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A systematic review of the prevalence of mildly abnormal liver function tests and associated health outcomes

Radcke, Svena; Dillon, John F.c; Murray, Aja L.b

European Journal of Gastroenterology & Hepatology: January 2015 - Volume 27 - Issue 1 - p 1–7
doi: 10.1097/MEG.0000000000000233
Review Article

Liver function tests (LFTs) are commonly performed to investigate asymptomatic individuals or those with nonspecific symptoms. Understanding the prevalence of mildly abnormal LFTs in the general population and the prevalence of liver disease following abnormal LFTs has important implications for the planning of care pathways and the provision of healthcare services. A systematic review of the literature on the prevalence of abnormal LFTs in the general population and their respective health outcomes was conducted. A total of 37 studies reporting data on the prevalence of abnormal LFTs (published between 2000 and 2014) were identified from online database searches or were manually selected from article bibliographies. The prevalence of mildly abnormal LFTs, with one or more abnormal constituents in the LFT, was high at 10–21.7%. The prevalence of severe liver disease within cohorts with abnormal LFTs is relatively low (<5%), and a large proportion of abnormal LFTs remains unexplained. Among individuals with unexplained abnormal LFTs, risk factors include obesity and insulin resistance. Common aetiologies for abnormal LFTs were non-alcohol-related fatty liver disease (NAFLD), followed by alcohol use and viral infections. In addition, normal LFTs do not rule out liver disease. The prevalence of abnormal LFTs depends on the definition and population but is likely to be between 10 and 20% in the general population. Abnormal LFTs are associated with a range of health outcomes but are not necessarily strongly diagnostic of severe liver pathology. Important areas of future research include further studies on the prevalence and predictive ability of LFTs in large, population-representative samples.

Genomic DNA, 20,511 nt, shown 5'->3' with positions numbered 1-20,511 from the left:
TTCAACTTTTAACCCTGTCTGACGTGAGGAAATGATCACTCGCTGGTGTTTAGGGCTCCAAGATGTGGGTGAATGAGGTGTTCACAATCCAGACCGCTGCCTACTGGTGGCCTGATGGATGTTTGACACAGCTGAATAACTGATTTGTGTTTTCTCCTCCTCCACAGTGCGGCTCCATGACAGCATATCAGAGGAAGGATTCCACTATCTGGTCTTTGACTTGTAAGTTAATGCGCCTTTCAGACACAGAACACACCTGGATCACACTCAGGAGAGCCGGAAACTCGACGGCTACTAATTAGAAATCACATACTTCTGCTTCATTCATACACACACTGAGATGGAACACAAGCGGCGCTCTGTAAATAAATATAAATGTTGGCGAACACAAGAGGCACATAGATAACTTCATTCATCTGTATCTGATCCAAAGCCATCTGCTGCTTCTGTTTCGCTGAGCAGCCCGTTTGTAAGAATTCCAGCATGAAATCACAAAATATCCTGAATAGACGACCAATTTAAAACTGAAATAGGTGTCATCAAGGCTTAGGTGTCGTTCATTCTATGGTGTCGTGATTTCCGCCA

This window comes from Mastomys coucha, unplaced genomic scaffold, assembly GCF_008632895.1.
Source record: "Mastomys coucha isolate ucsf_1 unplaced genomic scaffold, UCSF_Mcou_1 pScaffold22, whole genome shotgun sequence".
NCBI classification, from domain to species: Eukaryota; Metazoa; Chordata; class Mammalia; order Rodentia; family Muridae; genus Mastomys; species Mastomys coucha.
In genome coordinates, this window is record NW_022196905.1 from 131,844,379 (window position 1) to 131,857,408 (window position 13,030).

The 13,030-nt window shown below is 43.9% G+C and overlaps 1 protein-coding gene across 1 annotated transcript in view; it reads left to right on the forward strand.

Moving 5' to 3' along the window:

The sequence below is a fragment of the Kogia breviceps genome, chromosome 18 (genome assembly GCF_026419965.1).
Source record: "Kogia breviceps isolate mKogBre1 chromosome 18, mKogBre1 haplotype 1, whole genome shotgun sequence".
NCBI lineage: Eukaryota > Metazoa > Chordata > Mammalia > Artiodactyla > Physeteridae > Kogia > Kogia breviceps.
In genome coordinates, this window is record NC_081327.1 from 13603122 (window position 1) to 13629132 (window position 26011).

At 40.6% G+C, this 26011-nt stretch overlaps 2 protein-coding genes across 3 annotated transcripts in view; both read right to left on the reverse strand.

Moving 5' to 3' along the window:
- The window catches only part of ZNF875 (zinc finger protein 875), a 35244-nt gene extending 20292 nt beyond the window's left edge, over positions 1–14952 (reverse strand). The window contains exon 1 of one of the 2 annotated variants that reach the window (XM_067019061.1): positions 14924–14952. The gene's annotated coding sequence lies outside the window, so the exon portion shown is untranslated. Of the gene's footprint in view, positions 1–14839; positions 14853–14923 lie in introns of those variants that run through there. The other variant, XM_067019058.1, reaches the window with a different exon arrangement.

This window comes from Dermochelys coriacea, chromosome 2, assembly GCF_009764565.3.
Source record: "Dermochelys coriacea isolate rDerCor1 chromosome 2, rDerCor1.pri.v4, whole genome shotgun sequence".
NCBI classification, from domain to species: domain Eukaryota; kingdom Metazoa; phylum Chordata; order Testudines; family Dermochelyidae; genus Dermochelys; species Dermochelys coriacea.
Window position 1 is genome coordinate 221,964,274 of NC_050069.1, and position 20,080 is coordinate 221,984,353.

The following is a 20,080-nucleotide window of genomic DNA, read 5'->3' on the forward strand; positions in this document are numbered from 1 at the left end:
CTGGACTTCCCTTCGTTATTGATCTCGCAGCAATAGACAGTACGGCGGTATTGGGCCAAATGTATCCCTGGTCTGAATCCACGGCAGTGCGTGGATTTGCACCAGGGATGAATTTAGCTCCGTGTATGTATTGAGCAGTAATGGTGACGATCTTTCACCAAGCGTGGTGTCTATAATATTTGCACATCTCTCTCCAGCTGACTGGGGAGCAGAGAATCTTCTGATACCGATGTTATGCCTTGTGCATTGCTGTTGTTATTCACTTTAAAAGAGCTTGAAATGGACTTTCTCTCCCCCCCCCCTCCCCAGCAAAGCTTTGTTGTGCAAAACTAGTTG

aBritish Liver Trust, Ringwood

bCentre for Cognitive Ageing and Cognitive Epidemiology, University of Edinburgh, Edinburgh

cMedical Research Institute, University of Dundee, Ninewells Hospital and Medical School, Dundee, UK

Correspondence to Sven Radcke, MSc, 3 Blincoe Close, London SW19 5PP, UK Tel: +44 780 974 0276; fax: +44 142 548 1335

Received September 2, 2014

Accepted September 26, 2014

Copyright © 2015 Wolters Kluwer Health, Inc. All rights reserved.